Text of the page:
IWH FDI Micro Database
IWH FDI Micro Database The IWH FDI Micro Database (FDI = Foreign Direct...
11.02.2019 • 3/2019
No-deal Brexit would hit the German labour market particularly hard
The United Kingdom leaving the European Union without a deal would have consequences for international trade and labour markets in many countries, including outside Europe. Calculations by the Halle Institute for Economic Research (IWH) indicate: More than 600,000 jobs may be affected worldwide, but nowhere as many as in Germany.
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18.12.2018 • 22/2018
IWH leads large scale EU research project on productivity
Is productivity growth slowing in industrialised countries? And if so, why? From the start of 2019, the Halle Institute for Economic Research (IWH) will be addressing these questions as the coordinator of a new EU project. Economists and statistics experts from nine European partners will collaborate on the three-year project, entitled MICROPROD. With a total budget of just under three million euros, it is the IWH’s largest EU project to date.
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Reports of the European Forecasting Network (EFN)
Reports of the European Forecasting Network (EFN) The European Forecasting...
Suppliers as Liquidity Insurers
IWH Discussion Papers,
We examine how financial constraints in portfolios of suppliers affect cash holdings at the level of the customer. Utilizing a data set of private and public French companies and their suppliers, we show that customers rely on their financially unconstrained suppliers to provide them with backup liquidity, and that they stockpile approximately 10% less cash than customers with constrained suppliers. This effect persisted during the global financial crisis, highlighting that suppliers may be viable insurers of liquidity even when financing from banks and other external channels is unavailable. We further show that customers with unconstrained suppliers also simultaneously receive more trade credit; that the reduction in cash holdings is greater for firms with stronger ties to their unconstrained suppliers; and that customers reduce their cash holdings following a significant relaxation in their suppliers’ financial constraints through an IPO. Taken together, the results provide important nuance regarding the implications of supplier portfolios and financial constraints on firm liquidity management.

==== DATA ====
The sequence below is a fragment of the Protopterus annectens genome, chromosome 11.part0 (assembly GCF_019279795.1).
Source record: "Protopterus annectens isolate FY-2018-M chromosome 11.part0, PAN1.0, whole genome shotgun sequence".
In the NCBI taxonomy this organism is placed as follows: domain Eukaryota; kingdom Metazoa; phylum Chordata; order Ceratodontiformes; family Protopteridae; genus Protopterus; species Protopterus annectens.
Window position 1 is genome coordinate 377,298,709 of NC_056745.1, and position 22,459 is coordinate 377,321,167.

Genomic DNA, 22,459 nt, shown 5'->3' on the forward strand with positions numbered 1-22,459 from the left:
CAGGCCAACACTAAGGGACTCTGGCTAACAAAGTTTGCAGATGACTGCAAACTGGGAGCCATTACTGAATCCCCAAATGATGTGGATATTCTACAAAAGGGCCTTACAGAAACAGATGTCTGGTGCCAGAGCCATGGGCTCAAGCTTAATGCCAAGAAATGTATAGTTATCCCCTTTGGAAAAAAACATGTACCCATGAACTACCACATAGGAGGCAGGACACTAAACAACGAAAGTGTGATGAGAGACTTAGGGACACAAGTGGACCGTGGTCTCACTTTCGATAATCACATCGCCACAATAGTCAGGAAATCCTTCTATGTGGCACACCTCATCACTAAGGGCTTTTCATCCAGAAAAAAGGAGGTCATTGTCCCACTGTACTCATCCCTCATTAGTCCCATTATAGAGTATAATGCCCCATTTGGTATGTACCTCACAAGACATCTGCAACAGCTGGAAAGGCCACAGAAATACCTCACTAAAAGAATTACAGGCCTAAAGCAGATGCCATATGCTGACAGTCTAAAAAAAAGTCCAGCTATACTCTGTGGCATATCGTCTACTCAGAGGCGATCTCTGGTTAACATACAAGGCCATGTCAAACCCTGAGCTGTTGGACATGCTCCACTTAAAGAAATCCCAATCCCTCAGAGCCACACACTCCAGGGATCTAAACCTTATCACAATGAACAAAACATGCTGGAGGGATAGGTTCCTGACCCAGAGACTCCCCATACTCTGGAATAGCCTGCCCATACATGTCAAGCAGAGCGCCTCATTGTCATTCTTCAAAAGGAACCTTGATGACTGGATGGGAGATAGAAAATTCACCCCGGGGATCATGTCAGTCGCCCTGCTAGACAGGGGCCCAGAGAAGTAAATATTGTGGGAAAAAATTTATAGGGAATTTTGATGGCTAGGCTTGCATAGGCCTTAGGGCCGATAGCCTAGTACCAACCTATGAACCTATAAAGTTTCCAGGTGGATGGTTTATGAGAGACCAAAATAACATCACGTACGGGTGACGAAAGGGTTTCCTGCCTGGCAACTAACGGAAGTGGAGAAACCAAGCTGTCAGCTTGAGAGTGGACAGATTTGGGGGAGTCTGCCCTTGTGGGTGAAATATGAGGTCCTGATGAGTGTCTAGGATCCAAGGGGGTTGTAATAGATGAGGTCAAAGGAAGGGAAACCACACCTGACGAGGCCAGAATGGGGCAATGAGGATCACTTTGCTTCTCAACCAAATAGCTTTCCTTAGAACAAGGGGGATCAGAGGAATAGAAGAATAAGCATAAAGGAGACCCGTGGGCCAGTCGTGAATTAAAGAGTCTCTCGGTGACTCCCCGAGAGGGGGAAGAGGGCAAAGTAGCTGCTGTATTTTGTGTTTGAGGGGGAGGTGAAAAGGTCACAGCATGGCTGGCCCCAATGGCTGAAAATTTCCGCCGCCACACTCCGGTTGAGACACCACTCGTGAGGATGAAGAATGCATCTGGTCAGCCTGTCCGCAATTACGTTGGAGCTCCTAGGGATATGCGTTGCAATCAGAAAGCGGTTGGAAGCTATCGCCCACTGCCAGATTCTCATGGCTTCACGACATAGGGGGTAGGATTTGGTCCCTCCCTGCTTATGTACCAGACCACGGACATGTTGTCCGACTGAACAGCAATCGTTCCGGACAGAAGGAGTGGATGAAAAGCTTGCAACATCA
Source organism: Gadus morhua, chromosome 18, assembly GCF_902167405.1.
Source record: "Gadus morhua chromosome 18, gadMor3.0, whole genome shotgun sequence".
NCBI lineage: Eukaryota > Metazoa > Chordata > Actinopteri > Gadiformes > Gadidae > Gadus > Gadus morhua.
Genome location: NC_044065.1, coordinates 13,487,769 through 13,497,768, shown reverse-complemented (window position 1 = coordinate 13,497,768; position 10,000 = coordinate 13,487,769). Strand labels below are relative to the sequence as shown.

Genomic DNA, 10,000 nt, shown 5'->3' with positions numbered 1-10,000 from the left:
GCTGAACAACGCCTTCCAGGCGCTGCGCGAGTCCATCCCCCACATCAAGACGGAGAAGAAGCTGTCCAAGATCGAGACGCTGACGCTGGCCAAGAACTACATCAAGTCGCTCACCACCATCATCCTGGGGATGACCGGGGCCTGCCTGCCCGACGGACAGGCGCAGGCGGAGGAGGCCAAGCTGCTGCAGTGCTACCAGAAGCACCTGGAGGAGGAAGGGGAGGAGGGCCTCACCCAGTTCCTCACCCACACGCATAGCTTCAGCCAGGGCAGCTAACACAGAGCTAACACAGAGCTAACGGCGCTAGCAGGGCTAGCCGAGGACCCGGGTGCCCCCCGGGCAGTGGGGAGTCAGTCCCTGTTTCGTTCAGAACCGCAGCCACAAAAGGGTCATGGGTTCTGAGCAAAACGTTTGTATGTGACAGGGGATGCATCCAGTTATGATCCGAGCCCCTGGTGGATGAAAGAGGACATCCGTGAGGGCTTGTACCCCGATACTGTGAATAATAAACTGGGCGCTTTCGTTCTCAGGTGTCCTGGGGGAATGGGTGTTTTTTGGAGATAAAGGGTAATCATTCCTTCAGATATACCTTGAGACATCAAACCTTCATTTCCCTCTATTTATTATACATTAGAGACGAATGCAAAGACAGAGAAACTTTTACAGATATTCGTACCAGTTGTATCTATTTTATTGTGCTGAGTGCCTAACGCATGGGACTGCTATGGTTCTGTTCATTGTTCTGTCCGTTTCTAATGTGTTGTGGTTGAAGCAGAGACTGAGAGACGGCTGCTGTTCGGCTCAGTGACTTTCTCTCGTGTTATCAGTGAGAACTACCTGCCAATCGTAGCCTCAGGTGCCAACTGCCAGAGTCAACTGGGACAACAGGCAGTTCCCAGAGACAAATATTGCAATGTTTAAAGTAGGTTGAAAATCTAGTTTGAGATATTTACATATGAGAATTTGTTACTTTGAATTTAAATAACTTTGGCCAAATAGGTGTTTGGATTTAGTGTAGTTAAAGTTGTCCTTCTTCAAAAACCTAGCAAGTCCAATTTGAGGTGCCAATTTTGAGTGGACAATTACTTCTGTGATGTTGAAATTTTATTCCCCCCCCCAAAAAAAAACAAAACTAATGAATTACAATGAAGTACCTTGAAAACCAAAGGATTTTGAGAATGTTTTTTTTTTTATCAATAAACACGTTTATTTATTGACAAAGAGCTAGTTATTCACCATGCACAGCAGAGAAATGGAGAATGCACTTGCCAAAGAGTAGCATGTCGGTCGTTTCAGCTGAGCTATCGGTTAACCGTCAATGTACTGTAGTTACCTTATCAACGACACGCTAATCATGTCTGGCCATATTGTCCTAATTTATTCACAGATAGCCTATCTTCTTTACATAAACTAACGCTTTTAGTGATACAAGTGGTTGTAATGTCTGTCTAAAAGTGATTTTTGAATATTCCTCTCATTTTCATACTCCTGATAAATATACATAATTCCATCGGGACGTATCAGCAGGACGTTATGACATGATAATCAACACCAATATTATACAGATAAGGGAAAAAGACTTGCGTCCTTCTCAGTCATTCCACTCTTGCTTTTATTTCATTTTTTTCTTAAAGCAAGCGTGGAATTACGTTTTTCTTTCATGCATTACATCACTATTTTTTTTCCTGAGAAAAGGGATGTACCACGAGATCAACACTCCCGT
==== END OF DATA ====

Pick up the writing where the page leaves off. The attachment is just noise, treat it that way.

Direct and Indirect Effects of Economic Sanctions between the EU and Russia on Output and Employment in the German Economy
Followed by the escalation of the Ukraine conflict in 2014, the European Union and Russia introduced bilateral economic sanctions which accelerated an already existing decline of the German exports to Russia. The article focuses on the effects of the losses in exports to Russia on production and employment in Germany. The analysis makes use of an input-output approach capturing direct as well as indirect effects throughout the supply chain. The results calculated on the base of the actual Input-Output Table for Germany exhibit a cumulated loss in GDP of 0.15% due to sanctions in the years 2014 to 2016. Especially export-oriented German sectors with strong backward linkages, such as motor vehicles and machinery, are affected.
Do Manufacturing Firms Benefit from Services FDI? – Evidence from Six New EU Member States